CRIRSCO International Reporting Template for Exploration Results, Mineral Resources and Mineral Reserves
Report: CRIRSCO International Reporting Template for Exploration Results, Mineral Resources and Mineral Reserves
The International Reporting Template (IRT) is a document that draws on the best of the CRIRSCO-style reporting standards, the JORC Code (Australasia), SAMREC Code (South Africa), Reporting Code (UK / Western Europe), CIM Guidelines (Canada), SME Guide (USA) and Certification Code (Chile). These reporting standards are recognised and adopted world-wide for market-related reporting and financial investment.
The IRT is not intended as an international reporting code per se, and will not supersede the existing national reporting standards. Rather it is a guideline that encapsulates the content of these standards for the benefit of the international mining industry and its various stakeholders. It will be a ‘living document’ that will be continuously updated and improved as new national codes and guidelines are developed.
The IRT will be of great value to any country wishing to develop its own CRIRSCO-type reporting standard. To make best use of the IRT and of CRIRSCO’s extensive collective experience in the development of resource / reserve reporting standards, prospective users are provided with the following advice:
The IRT provides definitions, guidelines, concepts, and criteria. While these are essential, they are only part of what is required to implement an effective reporting regime. Of equal, if not more, importance is the composition of the body that develops the reporting standard, the extent to which it consults with all stakeholders, the commitment of the national professional and mining organisations, and the close involvement of the national regulatory authorities.
Experience of developing reporting standards in a number of countries indicates that a successful CRIRSCO-style standard is not something that is created by a government, semi-government agencies or market regulators and then imposed on the mining industry. Its success depends very heavily on the broad membership of the committee that draws up the standard and on an extensive consultative process that enables all stakeholders to have input into its development. Time is not of the essence in this process - in most countries with CRIRSCO-type reporting standards, the initial development has taken years. If the development and consultative process is rushed, the end result will most likely be flawed and possible fail.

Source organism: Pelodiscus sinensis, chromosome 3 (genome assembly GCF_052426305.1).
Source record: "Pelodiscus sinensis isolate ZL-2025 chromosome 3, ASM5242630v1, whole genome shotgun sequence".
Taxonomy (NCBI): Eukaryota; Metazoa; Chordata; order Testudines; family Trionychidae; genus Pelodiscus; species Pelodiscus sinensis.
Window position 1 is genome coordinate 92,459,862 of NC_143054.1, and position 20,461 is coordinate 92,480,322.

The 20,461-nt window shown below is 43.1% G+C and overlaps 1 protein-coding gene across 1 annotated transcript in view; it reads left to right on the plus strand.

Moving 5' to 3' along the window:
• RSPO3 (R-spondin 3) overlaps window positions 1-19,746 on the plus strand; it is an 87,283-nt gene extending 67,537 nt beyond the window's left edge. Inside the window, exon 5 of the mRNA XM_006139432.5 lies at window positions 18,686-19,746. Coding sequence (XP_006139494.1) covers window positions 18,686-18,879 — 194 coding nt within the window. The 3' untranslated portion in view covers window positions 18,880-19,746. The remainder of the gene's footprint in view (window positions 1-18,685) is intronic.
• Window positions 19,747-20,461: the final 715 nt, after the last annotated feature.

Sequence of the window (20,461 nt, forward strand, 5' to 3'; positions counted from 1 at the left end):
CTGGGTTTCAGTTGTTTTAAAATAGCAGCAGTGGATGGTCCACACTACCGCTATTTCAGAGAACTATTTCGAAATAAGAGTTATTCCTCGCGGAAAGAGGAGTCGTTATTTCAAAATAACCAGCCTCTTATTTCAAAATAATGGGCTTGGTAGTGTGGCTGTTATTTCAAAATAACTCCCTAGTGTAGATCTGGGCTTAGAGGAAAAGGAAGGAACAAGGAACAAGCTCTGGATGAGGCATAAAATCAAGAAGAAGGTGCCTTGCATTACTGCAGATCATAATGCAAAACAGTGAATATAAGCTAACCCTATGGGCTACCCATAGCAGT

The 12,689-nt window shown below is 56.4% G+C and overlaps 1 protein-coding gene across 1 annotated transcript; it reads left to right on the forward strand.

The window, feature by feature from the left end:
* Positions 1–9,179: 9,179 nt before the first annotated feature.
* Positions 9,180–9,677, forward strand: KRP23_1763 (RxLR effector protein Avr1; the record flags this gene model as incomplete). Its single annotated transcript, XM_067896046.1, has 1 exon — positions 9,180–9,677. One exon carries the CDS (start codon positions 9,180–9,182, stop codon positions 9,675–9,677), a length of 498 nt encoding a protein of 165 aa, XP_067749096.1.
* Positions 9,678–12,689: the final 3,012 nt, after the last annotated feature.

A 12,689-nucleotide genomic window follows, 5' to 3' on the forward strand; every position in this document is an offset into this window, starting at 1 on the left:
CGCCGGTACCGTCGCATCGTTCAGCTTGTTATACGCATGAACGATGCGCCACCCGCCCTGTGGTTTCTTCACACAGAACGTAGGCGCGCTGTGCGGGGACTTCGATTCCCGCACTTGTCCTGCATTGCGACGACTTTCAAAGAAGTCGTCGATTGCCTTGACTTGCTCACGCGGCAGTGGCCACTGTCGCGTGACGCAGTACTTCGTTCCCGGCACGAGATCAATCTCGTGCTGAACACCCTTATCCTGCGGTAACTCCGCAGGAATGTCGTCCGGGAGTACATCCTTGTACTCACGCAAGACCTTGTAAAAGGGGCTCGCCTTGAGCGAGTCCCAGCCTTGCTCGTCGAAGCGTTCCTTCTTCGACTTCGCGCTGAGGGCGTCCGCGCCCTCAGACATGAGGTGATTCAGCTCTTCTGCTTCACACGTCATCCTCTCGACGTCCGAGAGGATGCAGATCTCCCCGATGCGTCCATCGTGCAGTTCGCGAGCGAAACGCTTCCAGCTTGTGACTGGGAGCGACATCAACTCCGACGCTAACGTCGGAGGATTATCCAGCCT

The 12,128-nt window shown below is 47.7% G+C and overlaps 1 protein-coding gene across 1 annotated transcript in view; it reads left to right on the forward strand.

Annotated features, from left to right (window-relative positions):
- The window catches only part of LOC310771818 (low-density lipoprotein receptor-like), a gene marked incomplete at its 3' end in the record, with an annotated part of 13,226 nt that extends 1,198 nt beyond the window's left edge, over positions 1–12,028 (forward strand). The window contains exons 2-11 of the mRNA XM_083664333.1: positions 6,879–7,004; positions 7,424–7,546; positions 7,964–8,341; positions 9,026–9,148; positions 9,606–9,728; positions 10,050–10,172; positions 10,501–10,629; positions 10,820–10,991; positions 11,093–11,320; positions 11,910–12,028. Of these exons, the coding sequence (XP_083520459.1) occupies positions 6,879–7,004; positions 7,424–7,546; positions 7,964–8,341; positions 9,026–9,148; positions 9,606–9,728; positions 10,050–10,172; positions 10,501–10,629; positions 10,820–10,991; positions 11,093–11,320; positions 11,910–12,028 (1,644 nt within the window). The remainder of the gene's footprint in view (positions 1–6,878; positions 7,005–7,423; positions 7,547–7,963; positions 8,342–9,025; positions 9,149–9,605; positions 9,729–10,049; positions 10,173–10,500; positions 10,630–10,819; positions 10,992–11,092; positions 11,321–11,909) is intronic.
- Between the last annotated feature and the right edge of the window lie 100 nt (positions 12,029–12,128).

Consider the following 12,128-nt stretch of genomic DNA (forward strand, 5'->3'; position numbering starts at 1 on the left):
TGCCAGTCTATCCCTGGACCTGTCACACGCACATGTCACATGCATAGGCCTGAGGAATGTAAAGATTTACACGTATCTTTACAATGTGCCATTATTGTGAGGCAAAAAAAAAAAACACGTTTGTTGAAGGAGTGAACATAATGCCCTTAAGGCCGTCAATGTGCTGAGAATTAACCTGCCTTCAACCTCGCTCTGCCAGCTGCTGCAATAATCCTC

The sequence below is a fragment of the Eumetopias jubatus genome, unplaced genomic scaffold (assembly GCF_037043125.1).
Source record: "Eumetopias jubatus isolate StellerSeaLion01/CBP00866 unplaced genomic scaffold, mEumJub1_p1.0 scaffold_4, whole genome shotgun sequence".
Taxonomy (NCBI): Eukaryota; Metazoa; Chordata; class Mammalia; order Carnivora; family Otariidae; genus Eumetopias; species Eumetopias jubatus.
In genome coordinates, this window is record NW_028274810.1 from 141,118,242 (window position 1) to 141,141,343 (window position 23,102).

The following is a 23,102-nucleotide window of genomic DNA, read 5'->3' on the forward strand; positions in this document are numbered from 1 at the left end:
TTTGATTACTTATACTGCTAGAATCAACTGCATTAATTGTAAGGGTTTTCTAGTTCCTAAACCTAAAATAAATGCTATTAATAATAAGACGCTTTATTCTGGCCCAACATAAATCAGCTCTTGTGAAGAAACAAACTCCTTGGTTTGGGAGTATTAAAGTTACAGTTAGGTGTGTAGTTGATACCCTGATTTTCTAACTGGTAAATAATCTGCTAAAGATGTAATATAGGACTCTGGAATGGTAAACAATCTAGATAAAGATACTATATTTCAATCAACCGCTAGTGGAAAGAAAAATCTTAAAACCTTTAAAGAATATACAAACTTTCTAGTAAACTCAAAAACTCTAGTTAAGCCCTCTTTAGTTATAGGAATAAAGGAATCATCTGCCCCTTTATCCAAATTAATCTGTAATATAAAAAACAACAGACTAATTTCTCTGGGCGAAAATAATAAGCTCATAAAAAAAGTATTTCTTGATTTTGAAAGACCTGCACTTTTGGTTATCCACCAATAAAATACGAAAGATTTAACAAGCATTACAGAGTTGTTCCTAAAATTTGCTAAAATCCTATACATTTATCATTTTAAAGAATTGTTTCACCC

In addition to the broad membership of the committee itself, it is essential that national professional and mining bodies give the reporting standard their full support and that national regulatory authorities endorse or mandate the standard as a requirement for public reporting.This first public issue of the IRT is dedicated to Mr Norman Miskelly OA, who led CRIRSCO enthusiastically and energetically from its inception until his untimely death in 2005. Norman, a man of great personal charm and integrity, dedicated a large part of his life to improving the standards of reporting by the mining industry, firstly within Australia (for which he was awarded the Order of Australia Medal in 2002) and later on the international stage. He was highly regarded by all his friends and colleagues and, while he is sadly missed, his legacy will live on.
- Committee for Mineral Reserves International Reporting Standards
- Committee for Mineral Reserves International Reporting Standards, 2013
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Committee for Mineral Reserves International Reporting Standards. 2013. CRIRSCO International Reporting Template for Exploration Results, Mineral Resources and Mineral Reserves. unspecified: Committee for Mineral Reserves International Reporting Standards.